Tighten your seatbelts for a two hour white knuckle ride
Cry for your mother! if you want to but Darren Aronofsky guarantees there is no apron to hide behind for two viscerally intense hours. The fractured psychology that engulfed Black Swan feels like a footnote compared to this unapologetic attack on the senses. It’s a script written on pure instinct intended to bludgeon your own, reaching a climax that very few films have the bravery to venture into. Aronofsky has declared that his latest release should come with a warning attached – and he’s certainly not wrong – but it will prove to be one of the most divisive films released this year.
Which may also be a kind way of saying the film is absolutely batshit crazy. Not from start to finish but it paces itself towards an exhilarating crescendo that at the very least will evoke a compulsive reaction from you. It all starts placidly enough, waking in the morning with Jennifer Lawrence – only referred to as Mother in the credits – in the idyllic countryside house she shares with Javier Bardem (Him). He is a writer and a poet currently struggling to overcome his writer’s block and she spends her days putting the finishes touches on her ongoing renovation of a house that was gutted by fire.
Their perfect little paradise is about to be disturbed by the unexpected arrival of a man (Ed Harris) who mistakes their home for a B&B. Bardem is happy for him to spend the night much to Lawrence’s dismay and the next day the man’s wife (Michelle Pfeiffer) also turns up on their doorstep. Not only do the couple take their hospitality for granted but they make no attempt to respect their hosts’ personal boundaries. Later that same day, their two equally rude and abrasive sons (brothers Brian and Domhnall Gleeson) also appear and begin quarrelling in the house, leaving Lawrence floundering to comprehend what is happening.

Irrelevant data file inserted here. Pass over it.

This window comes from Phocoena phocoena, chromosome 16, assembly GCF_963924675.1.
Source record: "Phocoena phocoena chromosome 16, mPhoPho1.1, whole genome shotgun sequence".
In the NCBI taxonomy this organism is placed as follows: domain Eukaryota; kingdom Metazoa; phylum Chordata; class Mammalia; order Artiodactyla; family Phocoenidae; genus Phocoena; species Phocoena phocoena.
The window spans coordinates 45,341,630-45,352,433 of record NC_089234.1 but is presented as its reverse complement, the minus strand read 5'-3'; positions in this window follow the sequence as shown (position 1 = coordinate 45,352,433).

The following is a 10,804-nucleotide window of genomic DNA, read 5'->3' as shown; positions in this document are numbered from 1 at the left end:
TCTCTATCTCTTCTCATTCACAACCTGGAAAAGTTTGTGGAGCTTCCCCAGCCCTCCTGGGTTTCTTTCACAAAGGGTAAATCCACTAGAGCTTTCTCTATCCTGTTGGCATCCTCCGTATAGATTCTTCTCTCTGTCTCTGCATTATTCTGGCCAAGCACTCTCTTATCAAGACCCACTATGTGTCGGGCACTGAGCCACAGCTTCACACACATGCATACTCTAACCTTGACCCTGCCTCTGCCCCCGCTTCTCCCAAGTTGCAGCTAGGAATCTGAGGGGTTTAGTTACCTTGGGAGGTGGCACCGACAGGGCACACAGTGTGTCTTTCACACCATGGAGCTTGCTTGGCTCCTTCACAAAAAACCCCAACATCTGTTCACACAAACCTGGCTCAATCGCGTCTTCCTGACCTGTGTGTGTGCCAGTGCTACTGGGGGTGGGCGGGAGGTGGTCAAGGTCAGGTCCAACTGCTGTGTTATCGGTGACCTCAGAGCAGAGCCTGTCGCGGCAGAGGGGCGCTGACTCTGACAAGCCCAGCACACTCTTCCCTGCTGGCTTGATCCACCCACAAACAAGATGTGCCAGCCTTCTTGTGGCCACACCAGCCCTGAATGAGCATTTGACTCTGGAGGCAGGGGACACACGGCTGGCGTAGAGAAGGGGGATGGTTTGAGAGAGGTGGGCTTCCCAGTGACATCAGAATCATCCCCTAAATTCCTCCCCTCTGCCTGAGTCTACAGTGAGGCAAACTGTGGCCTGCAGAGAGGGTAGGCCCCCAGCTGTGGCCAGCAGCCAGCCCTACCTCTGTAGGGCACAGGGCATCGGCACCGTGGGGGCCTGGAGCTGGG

The line stops here when it comes to describing the story because it would spoil all of the fun. Aronofsky is in no mood for grey areas and puts everything he has out there, leaving nothing to the imagination. His last film, Noah, retold the classic story from the bible and mother! continues in a Biblical vein, reaching for near apocalyptic levels of drama, witnessed through the wide-eyes of Jennifer Lawrence. The camera remains focussed on her for over an hour across the entire length of the film, forcing us to experience first-hand the unstoppable changes occurring in her beautifully created world. Whether looking straight into her eyes, over her shoulder, or from her own perspective, it relies heavily on Lawrence’s ability to transmit her emotions to the audience; a task she is more than capable of meeting head-on.
Alongside her Bardem imposes his older, domineering presence to purposely stand out as the authoritative figure in the house and the story. The age gap between the two characters is for good reason and it is far from a case of simply casting another older male actor with a younger female actress to inflate the male ego. In fact, that male spirit manifests itself through his character, leaving Lawrence helplessly caught up in a maelstrom of maleness. There are strong thematic and contextual reasons that underpin their relationship and the multi-layered meanings do not prevent the narrative from working on a purely surface level. Aronofsky has his own intentions and you will no doubt find your own interpretation buried deep with the many events of the plot.
As crazy as mother! really is (and that may be underestimating it slightly), there leaves little doubt that Aronofsky is in complete control of its direction. It feels full of reckless abandon but only because that is the direction he is guiding it towards. The Rosemary Baby elements that were teased in the trailer are there in the film, although that is only a small part of its make-up. Drama, black comedy, horror, tears, laughter, life, death and everything in between all converge in what could be described as a brief history of time.
It’s the end, but the moment has been prepared for…
Continue the conversation over on The Digital Fix Forum